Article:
Crisis over? The EU Commission’s new ‘crisis’ rules for banks

The Commission today issued a helpful ‘frequently asked questions’ note, drawing attention to the new package of measures concerning its approach to the approval at State aid for the banking sector adopted in July 2013.

As readers of this blog well know, the banking sector has been the fulcrum of EU State aid activity in recent years. As the FAQs note, approximately 25% of EU banks (more than 60 banking institutions) have now been subject to EU State aid decisions by the Commission.

Amongst other things, the FAQs draw attention to two significant changes to the Commission’s approach to State aid to the banking sector that will take effect in respect of notifications submitted on or after 1 August 2013, as a result in particular of the principles set out in the new Banking Communication (see post of 5 September 2013):

(1) A move to reduce the number of cases in which the Commission approves emergency recaps and impaired asset measures. The stated intention is that such measures should only be approved after a restructuring plan has been signed off with the Commission. However, flexibility is retained for the approval of emergency funding in “exceptional” cases.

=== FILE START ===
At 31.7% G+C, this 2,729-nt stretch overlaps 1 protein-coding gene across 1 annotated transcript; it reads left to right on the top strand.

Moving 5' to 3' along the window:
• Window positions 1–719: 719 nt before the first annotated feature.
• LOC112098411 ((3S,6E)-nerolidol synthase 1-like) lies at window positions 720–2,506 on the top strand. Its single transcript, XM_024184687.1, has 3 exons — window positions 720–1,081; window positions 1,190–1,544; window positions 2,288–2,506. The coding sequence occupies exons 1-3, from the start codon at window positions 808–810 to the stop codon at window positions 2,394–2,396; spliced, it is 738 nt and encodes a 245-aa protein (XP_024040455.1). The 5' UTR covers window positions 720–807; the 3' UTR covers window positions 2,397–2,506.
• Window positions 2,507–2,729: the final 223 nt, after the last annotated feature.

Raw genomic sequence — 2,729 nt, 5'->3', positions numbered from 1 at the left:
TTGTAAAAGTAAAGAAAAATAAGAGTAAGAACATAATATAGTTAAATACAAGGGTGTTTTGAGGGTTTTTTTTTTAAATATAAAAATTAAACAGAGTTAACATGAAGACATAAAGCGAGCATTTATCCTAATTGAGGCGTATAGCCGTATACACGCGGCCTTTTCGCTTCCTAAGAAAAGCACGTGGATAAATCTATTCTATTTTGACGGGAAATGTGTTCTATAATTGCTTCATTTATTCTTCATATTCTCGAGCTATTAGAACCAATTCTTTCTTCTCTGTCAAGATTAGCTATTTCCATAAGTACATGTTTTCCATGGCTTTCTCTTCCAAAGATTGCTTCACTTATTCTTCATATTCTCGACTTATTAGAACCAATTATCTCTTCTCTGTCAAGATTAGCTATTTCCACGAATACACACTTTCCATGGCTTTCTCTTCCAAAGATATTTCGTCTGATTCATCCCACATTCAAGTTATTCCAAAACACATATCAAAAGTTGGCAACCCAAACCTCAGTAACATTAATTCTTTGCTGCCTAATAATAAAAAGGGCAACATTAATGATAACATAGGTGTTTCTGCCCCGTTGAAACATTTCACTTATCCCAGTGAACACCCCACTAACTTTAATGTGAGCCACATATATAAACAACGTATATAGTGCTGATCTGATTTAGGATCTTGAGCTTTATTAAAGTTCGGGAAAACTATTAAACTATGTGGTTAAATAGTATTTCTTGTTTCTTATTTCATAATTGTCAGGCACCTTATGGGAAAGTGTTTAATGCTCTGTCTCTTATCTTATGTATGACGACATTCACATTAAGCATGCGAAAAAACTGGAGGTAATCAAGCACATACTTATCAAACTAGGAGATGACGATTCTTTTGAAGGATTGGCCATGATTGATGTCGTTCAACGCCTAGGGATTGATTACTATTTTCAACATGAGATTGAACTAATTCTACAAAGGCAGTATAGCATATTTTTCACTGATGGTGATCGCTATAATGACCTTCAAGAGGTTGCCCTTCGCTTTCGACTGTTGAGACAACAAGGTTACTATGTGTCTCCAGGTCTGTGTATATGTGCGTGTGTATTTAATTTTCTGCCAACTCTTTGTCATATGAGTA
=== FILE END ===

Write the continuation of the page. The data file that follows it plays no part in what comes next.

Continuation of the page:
(2) More rigorous burden sharing requirements, so as to extend the obligation on banks with capital problems to exhaust all shareholder and subordinated debt holder contributions before seeking recourse to public funding.

The FAQs also provide some helpful pointers on a number of related points, including some of the issues arising in connection with the enhanced burden sharing requirements under Member States’ domestic legal systems.

While it would be precipitous, not to say foolish, to suggest that the introduction of the new EU State aid banking sector package means the end of the crisis, it does arguably signal that (at least from the EU State aid perspective) events have entered a new, potentially less frenetic, phase.

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